team, 52 elite players were born between
January and March, with just
4 players born between October and December.

"Why such a severe birthdate bulge?
Most elite athletes begin playing their
sports when they are quite
young. Since youth sports are organized by
age, the leagues naturally
impose a cutoff birthdate. The youth soccer
leagues in Europe, like
many such leagues, use December 31 as the
cutoff date.

"Imagine now that you coach in a league for
seven-year-old boys and are assessing two
players. The first one (his name is Jan) was
born on
January 1, while the second one (his name is
Tomas) was born 364
days later, on December 31. So even though
they are both technically
seven-year-olds, Jan is a year older than
Tomas - which, at this tender
age, confers substantial advantages. Jan is
likely to be bigger, faster,
and more mature than Tomas.

"So while you may be seeing maturity rather
than raw ability, it
doesn't much matter if your goal is to pick
the best players for your
team. It probably isn't in a coach's interest
to play the scrawny younger
kid who, if he only had another year of
development, might be a star.

"And thus the cycle begins. Year after year,
the bigger boys like Jan
are selected, encouraged, and given feedback
and playing time, while
boys like Tomas eventually fall away. This
'relative-age effect,' as it has
come to be known, is so strong in many sports
that its advantages last
all the way through to the professional

"K. Anders Ericsson, an enthusiastic,
bearded, and burly Swede, is the
ringleader of a merry band of relative-age
scholars scattered across the
globe. He is now a professor of psychology at
Florida State University,
where he uses empirical research to learn
what share of talent is 'natural'
and how the rest of it is acquired. His
conclusion: the trait we commonly
call 'raw talent' is vastly overrated. 'A
lot of people believe there are
some inherent limits they were born with,' he
says. 'But there is surprisingly little hard
evidence that anyone could attain any kind of
exceptional performance without spending a
lot of time perfecting it.' Or, put
another way, expert performers - whether in
soccer or piano playing,
surgery or computer programming - are nearly
always made, not born."

Steven D. Levitt & Stephen J. Dubner,
Superfreakonomics, William Morrow,
Copyright 2009 by Steven D. Levitt & Stephen
J. Dubner, pp. 59-61.

Friday, January 15, 2010 1/15/10 - genghis khan

In today's excerpt - the Mongols amassed the
largest contiguous land-based empire in
history, larger than both the Roman and the
Muslim Empires at their height, and exceeded in
size only by the British Empire, which was
however not contiguous:

"The Mongols originally were a tribe from the
region of Lake Baikal, to
the north of Mongolia in modern-day Russia,
but by the [the 13th century] they had become
a multiethnic federation of nomadic tribes
ruled from the high Mongolian plateau: a
region of bitterly cold winters,
searingly hot summers, and vast open expanses
of desolate terrain. The
tribes had been united at the end of the
twelfth century by a leader originally known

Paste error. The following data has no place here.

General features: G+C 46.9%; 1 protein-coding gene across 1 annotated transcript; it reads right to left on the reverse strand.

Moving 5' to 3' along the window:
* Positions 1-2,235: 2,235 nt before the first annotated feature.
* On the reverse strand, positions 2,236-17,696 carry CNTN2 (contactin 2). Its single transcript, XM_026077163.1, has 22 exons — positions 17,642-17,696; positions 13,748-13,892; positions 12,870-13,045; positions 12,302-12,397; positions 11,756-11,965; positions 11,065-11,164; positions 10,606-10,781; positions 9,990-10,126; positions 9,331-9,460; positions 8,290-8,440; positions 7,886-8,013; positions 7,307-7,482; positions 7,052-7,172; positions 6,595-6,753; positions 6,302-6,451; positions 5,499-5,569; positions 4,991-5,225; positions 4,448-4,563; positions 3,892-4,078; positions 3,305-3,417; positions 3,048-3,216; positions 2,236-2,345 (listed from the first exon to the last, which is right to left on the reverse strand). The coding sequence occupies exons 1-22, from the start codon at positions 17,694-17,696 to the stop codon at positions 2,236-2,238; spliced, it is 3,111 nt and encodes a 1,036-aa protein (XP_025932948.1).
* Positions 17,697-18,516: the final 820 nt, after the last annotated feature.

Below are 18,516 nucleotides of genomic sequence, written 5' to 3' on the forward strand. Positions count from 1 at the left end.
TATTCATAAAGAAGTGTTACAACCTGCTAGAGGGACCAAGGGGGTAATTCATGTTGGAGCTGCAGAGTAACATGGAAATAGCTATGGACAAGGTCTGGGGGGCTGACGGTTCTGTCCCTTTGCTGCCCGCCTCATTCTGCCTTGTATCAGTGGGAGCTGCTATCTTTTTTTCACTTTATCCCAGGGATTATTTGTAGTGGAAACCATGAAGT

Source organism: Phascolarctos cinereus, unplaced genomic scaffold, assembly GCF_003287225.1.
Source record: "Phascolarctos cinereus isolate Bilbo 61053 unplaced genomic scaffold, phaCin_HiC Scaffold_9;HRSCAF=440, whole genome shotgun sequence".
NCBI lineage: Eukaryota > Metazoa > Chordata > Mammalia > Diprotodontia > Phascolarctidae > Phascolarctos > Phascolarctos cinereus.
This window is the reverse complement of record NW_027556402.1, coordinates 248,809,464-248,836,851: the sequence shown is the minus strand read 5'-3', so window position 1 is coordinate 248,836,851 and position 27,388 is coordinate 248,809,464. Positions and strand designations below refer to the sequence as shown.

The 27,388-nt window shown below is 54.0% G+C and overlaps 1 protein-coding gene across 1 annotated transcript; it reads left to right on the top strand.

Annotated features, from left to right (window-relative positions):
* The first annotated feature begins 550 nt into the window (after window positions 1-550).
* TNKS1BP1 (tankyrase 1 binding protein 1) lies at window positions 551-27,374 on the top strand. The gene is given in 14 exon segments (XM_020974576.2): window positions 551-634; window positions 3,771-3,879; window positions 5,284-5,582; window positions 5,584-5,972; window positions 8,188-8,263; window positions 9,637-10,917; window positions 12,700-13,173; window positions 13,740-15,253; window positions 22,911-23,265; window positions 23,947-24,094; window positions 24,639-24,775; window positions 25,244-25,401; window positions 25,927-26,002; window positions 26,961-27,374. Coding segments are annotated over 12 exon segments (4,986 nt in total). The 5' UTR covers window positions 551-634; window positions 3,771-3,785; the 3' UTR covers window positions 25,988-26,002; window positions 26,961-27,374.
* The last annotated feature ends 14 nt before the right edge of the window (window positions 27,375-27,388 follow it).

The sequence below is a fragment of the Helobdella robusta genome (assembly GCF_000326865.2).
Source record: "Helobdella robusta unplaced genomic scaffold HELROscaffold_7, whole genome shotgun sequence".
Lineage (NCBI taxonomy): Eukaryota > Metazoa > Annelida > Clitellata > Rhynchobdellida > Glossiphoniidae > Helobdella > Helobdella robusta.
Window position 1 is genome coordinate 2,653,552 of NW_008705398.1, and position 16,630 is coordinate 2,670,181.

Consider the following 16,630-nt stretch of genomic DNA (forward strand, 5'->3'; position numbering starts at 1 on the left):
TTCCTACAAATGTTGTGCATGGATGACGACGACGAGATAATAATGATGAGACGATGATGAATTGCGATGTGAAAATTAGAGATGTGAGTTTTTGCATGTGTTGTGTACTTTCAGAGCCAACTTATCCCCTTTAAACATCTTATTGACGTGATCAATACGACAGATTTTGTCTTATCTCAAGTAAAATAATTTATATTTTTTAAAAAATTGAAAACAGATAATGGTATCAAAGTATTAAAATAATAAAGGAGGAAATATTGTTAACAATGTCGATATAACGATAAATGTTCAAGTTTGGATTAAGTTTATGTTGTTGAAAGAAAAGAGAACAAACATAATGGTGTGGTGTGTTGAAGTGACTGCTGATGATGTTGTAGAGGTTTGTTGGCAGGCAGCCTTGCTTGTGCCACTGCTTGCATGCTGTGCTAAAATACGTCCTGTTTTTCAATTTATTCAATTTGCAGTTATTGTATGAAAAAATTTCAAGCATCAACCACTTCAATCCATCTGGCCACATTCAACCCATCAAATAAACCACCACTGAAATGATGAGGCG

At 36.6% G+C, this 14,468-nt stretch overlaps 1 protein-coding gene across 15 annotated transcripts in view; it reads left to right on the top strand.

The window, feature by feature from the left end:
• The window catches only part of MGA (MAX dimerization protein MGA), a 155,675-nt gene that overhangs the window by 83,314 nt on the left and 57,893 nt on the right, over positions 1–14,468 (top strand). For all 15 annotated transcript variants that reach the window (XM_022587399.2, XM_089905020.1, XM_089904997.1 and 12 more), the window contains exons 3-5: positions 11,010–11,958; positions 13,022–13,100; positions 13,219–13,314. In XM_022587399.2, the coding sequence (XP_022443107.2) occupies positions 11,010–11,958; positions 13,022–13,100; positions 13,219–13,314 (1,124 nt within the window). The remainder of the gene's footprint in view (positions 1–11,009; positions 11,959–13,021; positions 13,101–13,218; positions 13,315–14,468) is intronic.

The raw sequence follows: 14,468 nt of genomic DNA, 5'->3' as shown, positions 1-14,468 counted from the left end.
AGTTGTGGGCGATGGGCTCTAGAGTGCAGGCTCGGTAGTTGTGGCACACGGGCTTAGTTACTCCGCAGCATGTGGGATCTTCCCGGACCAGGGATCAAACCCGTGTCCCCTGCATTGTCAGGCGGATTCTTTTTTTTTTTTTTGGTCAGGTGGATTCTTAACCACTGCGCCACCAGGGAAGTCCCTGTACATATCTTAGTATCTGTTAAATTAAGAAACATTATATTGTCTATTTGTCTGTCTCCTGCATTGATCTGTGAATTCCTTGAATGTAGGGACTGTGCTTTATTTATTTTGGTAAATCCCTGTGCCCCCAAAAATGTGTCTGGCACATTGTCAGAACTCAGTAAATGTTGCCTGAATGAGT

as Temujin, who in 1206 was declared their
undisputed leader.
Temujin then proceeded to launch an
astonishing series of military
campaigns that, by the time of his death in
1227, put him in control of the largest
contiguous land-based empire in history, one
that extended from China
in the east to the Caspian Sea in the west,
and from Siberia in the north to
northwest India in the south, Temujin and the
Mongols considered their
campaigns of conquest to have been ordained
by the supreme sky god,
Tenggeri, and the whole world, they believed,
was a Mongol empire-in-the-making. 'Through
the power of God,' Great Khan Guyuk would
to the West in 1246, 'all empires from
sunrise to sunset have been given to
us, and we own them.' Those who refused to
submit to Mongol rule were
rebels against the divine plan, and
punishment for this refusal was often the
outright slaughter of whole cities and

"The conquests led by Temujin were legendary,
and to celebrate them the
Mongols posthumously bestowed on him the
title Fierce Ruler, or Chingis
Khan. Today, thanks to an imperfect Arabic
transliteration of that name, he
is widely known as Genghis Khan.

"Chingis Khan recognized that his people,
resilient horsemen accustomed to lives of
hardship, deprivation, and perpetual motion,
were natural
warriors. They traveled with huge numbers of
spare horses, and by using
them in rotation managed to travel up to a
hundred miles a day - a distance
far greater than any other army of the time
could travel. As nomads, they
knew how to live off the land and the peoples
they conquered, but during
times of privation and hard travel they could
sustain themselves by drinking the blood of
their own horses - and, if necessary, by
eating them. Such
practices, coupled with the ferocity the
Mongols displayed in battle, fed
rumors in Europe of the Mongols as cannibals
and savages. 'The men are
inhuman and of the nature of beasts,' [an
English monk] reported, 'rather to be
called monsters than men, thirsting after and
drinking blood, and tearing
and devouring the flesh of dogs and human

"The Mongols' savagery was calculated. They